Aramark’s Top Hospital Chef Runs the Show at Einstein
One in an ongoing series.
The words “culinary excellence” and “hospital food” don’t exactly go together like bacon and eggs. But Tracey A. Hopkins Sr., Executive Chef at Einstein Medical Center Philadelphia, may be named the top chef employed by Aramark in the United States – and that’s not small potatoes.
Hopkins won first place in the Healthcare Hospitality culinary competition earlier this year. He and two other top division finishers will compete against winners from Aramark’s four other business lines – education, leisure, sports and entertainment and business dining – at the Inaugural National Finals of Aramark’s Culinary Excellence Competition. The event is scheduled to take place this November at the corporation’s global headquarters in Philadelphia.
Admittedly, Hopkins didn’t win the competition with the kinds of dietary restrictions that govern hospital fare. He turned 16 ingredients in a basket into a gourmet menu, including Jerusalem artichoke soup, roasted quail and Portobello mushroom salad. He and the other competitors were given 30 minutes to create and write a four-course menu, and four hours to complete their meals. They were evaluated by judges from the American Culinary Federation, the largest professional chefs’ association in North America.
“I’m used to writing menus, so it wasn’t much pressure at all,” Hopkins says. “There was nothing I wasn’t familiar with.”
Of course, Hopkins’ task at Einstein isn’t to prepare highly seasoned gourmet dishes, given the dietary restrictions of hospitalized patients. And yes, thank you, he knows the food can be bland.
“We have to give sick people food to make them well,” says Hopkins, who’s been at Einstein for 10 years. “We take pride in the way we cook our food. It’s all fresh; we don’t buy anything pre-made. You get a good quality meal. It may not be sparkling with flavor, but it is a well-prepared meal.”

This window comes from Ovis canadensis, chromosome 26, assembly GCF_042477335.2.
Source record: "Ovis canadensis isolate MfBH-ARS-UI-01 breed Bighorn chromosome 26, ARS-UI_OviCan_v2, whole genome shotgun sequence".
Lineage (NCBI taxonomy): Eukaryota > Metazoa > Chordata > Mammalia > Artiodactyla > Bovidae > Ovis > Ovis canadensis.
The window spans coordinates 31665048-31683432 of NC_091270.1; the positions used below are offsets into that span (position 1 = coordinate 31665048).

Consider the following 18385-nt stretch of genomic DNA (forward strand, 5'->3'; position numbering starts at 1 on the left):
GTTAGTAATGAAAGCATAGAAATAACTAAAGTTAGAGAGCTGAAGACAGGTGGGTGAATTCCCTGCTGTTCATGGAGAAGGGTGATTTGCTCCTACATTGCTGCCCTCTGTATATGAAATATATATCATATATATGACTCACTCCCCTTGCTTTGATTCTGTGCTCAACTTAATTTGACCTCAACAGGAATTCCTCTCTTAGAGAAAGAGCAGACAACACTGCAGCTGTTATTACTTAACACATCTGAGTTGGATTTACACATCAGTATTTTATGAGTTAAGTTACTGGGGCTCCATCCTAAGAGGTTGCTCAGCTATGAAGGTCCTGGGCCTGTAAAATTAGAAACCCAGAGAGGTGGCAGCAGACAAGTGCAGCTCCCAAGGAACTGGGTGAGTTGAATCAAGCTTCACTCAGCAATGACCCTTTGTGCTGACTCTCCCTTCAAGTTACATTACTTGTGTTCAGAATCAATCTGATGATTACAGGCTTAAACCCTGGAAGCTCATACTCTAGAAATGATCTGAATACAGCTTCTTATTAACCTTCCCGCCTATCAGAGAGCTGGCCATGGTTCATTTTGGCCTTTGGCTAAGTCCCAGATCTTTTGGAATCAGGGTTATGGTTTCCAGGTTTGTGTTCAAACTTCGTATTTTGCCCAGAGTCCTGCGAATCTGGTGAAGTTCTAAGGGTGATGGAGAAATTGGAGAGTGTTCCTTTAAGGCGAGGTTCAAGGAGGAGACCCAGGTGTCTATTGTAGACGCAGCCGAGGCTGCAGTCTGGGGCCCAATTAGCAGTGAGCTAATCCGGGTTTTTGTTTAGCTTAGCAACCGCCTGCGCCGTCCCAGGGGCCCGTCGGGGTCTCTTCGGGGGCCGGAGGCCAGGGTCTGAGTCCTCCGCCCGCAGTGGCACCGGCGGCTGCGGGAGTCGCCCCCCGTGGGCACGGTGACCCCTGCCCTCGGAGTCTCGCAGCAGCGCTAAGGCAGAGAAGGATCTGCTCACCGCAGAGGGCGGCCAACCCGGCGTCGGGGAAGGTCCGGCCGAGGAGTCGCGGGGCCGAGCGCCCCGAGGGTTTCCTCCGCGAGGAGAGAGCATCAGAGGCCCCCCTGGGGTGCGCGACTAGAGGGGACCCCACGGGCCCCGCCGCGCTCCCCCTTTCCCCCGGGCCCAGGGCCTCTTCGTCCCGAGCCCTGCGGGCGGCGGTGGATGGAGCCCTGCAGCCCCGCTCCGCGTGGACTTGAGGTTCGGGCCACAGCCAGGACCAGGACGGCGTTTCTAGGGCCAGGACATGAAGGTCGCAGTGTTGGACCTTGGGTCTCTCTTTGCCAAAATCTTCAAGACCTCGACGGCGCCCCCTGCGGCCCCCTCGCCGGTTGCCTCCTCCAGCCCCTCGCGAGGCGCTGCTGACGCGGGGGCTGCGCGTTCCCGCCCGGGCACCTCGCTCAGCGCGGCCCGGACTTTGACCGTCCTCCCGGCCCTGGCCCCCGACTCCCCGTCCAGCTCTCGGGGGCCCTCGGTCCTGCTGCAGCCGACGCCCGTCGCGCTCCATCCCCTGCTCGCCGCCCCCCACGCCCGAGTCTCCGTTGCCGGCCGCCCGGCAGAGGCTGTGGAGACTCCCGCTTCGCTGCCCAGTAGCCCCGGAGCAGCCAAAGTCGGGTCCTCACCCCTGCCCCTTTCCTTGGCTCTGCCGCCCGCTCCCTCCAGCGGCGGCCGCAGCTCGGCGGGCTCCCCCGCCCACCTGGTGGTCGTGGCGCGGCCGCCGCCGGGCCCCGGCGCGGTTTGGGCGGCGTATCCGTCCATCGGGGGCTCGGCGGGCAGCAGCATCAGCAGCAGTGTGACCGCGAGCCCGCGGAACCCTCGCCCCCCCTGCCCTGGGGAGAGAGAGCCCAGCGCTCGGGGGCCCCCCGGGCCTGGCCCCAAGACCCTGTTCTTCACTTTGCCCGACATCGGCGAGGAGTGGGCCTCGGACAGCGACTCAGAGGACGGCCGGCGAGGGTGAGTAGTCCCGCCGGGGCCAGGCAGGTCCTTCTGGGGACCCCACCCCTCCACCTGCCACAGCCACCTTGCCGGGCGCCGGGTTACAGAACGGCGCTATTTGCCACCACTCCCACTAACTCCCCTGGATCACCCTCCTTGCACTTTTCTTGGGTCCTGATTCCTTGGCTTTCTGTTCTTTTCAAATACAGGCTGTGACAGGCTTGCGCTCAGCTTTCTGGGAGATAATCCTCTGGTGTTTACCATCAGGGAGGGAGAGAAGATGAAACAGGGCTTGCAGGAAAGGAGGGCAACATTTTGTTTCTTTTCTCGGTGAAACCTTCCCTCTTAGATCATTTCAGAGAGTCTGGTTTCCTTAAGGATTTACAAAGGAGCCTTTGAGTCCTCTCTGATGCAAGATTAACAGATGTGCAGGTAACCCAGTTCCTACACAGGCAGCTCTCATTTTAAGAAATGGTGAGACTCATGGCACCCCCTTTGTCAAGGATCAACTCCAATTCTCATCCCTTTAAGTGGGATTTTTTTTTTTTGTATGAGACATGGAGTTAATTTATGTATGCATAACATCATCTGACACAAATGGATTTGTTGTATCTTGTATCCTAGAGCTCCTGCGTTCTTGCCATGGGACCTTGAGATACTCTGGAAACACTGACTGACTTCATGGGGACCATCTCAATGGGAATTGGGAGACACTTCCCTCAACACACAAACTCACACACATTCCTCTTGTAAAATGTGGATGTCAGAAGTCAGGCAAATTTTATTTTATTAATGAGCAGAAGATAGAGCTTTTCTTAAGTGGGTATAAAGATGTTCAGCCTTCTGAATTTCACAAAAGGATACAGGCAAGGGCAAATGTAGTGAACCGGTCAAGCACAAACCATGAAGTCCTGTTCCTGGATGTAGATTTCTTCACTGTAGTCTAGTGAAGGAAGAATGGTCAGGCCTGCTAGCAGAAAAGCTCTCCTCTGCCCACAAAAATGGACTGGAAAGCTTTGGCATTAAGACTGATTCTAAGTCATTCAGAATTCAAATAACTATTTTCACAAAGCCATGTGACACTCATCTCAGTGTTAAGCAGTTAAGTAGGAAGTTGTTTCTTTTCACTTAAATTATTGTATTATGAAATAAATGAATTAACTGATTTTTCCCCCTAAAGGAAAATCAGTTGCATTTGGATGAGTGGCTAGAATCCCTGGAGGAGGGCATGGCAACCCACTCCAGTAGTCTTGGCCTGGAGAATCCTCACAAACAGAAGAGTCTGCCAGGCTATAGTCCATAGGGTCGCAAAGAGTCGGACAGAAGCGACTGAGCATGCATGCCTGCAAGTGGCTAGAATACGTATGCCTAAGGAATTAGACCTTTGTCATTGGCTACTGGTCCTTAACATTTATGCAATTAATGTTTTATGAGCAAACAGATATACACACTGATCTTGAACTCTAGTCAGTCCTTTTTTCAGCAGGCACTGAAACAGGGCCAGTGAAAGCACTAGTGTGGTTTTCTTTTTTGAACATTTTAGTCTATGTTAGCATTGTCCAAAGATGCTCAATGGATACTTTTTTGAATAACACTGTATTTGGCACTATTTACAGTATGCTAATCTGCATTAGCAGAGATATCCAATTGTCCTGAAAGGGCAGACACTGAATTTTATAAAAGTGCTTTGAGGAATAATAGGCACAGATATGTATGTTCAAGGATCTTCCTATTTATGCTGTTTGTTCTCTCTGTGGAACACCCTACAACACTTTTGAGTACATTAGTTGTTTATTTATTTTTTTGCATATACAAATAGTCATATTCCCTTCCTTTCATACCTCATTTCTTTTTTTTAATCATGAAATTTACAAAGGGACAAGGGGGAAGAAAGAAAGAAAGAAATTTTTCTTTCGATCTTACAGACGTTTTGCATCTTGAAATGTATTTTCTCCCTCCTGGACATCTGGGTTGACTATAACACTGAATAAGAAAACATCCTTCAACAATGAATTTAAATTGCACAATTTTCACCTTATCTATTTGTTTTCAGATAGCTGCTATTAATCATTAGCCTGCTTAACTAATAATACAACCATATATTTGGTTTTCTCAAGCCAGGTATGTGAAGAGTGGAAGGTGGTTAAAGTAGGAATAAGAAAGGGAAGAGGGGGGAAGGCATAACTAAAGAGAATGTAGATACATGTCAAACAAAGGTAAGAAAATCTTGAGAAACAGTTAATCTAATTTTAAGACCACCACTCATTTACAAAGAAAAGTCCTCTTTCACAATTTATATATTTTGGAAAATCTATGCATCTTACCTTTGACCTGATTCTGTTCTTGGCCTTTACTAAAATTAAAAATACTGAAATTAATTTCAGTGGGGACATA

Hopkins supervises the preparation of 1,200 patient meals a day and food for the multitudes of visitors and staff who eat in the hospital cafeteria. He creates patient menus from corporate-issued, government-regulated recipes that he must follow to within a grain of salt. He supervises the 19 kitchen cooks and scores of other food service employees, prepares the menus, and rarely gets a chance to actually man the stove himself.
But make no mistake: the kitchen skills Hopkins learned as a child are very much intact. “When I was about 5 years old, my grandmother had this cast iron skillet on the stove, and she was cooking scrapple. She allowed me to turn over a piece of scrapple in the pan and I thought that was a big deal. I watched her and my mother cook and I developed a love for it.”
Hopkins was graduated from Baltimore’s International Culinary Arts Institute, worked for a time at the Kennedy Center and was the executive chef at the Philadelphia Art Museum for 12 years. He came to Einstein, through Aramark, in 2009. He has two sons, five grandchildren and guess who does most of the cooking at home? Hopkins’ wife, who also attended the culinary institute.
Hopkins grew up on the Eastern Shore of Maryland, and his specialty is making crab cakes, which he often does when preparing special meals at Einstein for retirement parties, graduations or anniversary dinners. His favorite meal is “pan-fried shrimp in cocktail sauce with an ear of sweet corn.”
What meal do patients like the best? Rotisserie chicken.
A favorite part of Hopkins’ job is doing rounding – visiting patients – at Einstein’s Willowcrest Nursing Home. “For me, that’s a labor of love,” he says. “I want to know how I can improve the food to make their stay better, make it more homelike. That part of the job I enjoy the most.”
The elderly patients of the nursing home remind Hopkins of his grandmother, and how the love for cooking she inspired in him may propel him and his team to be top bananas at the national Aramark competition.
“I know what I’m capable of doing,” he says – perhaps even making the words “culinary excellence” and “hospital food” go together like bacon and eggs.